Defining the Virtual Server
We recently looked at what the cloud infrastructure is all about, including a specific definition for the cloud. We reviewed some of the strategic advantages cloud offers to managed service providers (MSPs) and some of the deployment platforms from which the cloud can be leveraged.
Now, let’s look at a specific piece of cloud infrastructure—the virtual private server, also known as a ‘VPS’, or just ‘virtual server’.
Why Consider a Virtual Server
When a smaller, growing business has on-site IT infrastructure—when all of the computers, networking, databases, e-mail servers, etc. are housed on-premise—a server is the computer where corporate or business resources and data live.
Typically, the server houses business resources that can be accessed by end users, but there is a downside to this. Housing a physical server at your business can actually be a costly proposition. For example, consider these factors:
- A full-time administrator may be required to maintain your server(s)
- Hardware and software upgrades will have to be regularly deployed and implemented
- The business owner incurs extreme potential risk for any security or other cyber-based attacks or breaches that may target on-premise server(s)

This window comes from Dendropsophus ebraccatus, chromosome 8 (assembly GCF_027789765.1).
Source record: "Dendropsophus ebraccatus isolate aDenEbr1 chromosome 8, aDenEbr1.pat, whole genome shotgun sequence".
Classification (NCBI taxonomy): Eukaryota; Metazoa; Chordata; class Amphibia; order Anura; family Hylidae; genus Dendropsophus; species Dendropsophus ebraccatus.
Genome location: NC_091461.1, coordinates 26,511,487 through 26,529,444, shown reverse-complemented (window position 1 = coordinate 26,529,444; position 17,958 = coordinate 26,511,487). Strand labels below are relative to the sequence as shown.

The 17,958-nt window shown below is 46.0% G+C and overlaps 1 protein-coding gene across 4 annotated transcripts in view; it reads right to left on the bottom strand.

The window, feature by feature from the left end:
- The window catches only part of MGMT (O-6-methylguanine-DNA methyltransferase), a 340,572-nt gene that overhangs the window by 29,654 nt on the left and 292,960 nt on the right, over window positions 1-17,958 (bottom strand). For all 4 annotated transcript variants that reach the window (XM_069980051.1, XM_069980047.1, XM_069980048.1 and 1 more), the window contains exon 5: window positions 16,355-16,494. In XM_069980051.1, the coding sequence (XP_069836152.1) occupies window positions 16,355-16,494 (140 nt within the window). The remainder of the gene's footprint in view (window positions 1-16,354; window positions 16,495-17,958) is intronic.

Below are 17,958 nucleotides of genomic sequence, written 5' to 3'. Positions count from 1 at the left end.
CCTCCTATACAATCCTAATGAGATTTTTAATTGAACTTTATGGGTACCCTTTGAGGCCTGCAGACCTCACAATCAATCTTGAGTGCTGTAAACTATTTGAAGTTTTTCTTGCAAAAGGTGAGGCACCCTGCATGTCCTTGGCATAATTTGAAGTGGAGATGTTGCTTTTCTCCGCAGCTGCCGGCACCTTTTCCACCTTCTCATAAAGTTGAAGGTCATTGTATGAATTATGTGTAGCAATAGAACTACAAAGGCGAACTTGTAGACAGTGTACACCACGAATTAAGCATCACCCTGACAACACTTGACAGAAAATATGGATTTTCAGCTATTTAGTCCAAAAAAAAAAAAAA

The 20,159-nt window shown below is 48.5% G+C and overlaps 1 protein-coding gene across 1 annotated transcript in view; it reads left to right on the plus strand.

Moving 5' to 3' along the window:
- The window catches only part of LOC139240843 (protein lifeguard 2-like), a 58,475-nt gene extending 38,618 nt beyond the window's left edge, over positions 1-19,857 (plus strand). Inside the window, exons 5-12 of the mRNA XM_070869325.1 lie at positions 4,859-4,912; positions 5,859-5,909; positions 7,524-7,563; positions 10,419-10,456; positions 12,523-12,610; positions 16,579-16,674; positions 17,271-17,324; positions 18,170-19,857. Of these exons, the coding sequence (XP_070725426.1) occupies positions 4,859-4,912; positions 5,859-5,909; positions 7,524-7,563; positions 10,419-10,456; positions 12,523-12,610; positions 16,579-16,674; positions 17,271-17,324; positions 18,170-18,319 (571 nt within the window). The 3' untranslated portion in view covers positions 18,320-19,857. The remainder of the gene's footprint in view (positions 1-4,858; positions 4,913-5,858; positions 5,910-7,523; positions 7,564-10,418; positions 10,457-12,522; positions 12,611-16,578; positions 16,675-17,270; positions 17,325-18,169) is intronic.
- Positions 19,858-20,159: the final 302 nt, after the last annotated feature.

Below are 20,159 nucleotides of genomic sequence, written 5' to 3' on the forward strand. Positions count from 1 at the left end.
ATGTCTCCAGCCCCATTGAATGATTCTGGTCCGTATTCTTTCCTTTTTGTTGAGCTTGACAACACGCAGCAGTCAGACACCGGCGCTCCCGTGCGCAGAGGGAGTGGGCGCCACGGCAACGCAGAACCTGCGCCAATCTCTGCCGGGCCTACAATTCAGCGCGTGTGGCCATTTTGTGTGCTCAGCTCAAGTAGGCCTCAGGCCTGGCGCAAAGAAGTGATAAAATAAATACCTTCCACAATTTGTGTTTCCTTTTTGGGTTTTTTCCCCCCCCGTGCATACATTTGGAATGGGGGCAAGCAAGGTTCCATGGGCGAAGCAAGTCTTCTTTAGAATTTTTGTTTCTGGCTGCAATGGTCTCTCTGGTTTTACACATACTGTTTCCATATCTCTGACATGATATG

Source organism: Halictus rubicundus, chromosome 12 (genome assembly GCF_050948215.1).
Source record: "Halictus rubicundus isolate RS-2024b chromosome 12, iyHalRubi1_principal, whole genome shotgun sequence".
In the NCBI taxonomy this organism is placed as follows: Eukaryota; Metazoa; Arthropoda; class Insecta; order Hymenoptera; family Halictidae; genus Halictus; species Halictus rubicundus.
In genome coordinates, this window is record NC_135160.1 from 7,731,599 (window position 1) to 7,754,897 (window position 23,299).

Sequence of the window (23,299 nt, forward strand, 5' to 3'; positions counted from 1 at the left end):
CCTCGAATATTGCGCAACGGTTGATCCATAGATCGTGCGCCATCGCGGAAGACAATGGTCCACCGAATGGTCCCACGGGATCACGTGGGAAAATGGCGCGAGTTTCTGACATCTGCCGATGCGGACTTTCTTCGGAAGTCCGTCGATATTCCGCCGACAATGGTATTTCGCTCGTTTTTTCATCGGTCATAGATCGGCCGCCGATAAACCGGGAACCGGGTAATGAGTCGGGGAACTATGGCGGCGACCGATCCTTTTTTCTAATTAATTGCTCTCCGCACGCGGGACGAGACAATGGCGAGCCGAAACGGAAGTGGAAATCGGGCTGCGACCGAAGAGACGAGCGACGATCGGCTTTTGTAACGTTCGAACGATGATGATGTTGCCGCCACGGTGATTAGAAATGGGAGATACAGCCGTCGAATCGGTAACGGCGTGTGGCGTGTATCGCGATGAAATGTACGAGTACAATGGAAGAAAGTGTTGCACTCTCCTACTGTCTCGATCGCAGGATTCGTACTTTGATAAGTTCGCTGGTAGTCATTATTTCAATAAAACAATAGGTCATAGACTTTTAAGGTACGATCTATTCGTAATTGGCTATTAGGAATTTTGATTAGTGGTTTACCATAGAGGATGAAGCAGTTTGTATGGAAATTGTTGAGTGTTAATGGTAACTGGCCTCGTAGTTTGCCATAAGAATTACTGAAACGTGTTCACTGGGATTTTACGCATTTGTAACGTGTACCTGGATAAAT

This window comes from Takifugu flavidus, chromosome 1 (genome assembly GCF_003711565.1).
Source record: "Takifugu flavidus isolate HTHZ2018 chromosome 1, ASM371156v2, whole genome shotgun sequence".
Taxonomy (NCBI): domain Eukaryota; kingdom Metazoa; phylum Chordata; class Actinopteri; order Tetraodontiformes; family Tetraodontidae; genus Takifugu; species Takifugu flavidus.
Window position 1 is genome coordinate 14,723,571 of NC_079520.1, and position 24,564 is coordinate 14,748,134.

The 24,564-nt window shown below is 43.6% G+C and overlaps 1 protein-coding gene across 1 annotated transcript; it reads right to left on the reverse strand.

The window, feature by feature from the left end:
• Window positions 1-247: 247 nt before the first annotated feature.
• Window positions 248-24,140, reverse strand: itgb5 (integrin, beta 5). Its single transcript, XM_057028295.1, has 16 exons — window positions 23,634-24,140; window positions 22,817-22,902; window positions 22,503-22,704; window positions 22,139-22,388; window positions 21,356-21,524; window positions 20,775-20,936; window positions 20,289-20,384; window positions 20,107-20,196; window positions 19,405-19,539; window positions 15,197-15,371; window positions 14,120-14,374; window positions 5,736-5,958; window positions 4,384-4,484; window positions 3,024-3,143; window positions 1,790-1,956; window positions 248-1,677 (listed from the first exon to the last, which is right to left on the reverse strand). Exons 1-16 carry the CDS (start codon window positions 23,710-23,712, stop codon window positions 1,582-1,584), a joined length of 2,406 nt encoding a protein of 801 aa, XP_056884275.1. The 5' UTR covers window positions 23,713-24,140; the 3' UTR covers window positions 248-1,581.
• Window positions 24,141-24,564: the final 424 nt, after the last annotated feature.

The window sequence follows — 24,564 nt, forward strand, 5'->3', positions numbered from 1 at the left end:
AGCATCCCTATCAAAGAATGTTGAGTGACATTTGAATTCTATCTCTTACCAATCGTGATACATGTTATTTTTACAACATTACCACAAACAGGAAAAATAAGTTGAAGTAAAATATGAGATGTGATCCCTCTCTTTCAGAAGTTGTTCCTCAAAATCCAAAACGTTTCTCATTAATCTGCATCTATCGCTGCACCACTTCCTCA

Is there an alternative to housing a physical server and bearing the associated expense and risk? Yes, and that alternative is to rely on an infrastructure service provider (ISP). With just a few clicks, you can spin-up, configure and own your own server—virtually. This new server is a VPS.
Benefits of VPS
Through a hypervisor, the operating system and other related software components, which are required to run your virtual private server, are installed with ease. This typically includes the web server software, file transfer protocol (FTP) software and an email server package. It can also include a host of other software applications which are geared specifically toward your business, including backup and recovery software and enterprise file sync and share (EFSS) software.
With a virtual private server, you will incur lower operational costs because you are simply renting server space for a fixed, monthly price. And it is the ISP, not you, who bears ultimate responsibility for the hardware and software maintenance and security protections. You remain the administrator with your own control panel, giving you the look and feel of controlling and owning your own server. However, there is a key difference between using a private server and owning a physical one that is important to note here.
Through specialized software like VMWare, a physical server can be parsed into separate, multiple servers, all hosting diverse applications and data. In other words, your virtual server will typically be only one of many residing on a physical server located at an ISP’s data center. Hence why a VPS is cheaper—because the resources are shared. So… while the cost-savings of a VPS are certainly advantageous, know that using a virtual private server is not without security risks. We will cover these risks, along with virtual server backup, in our next article.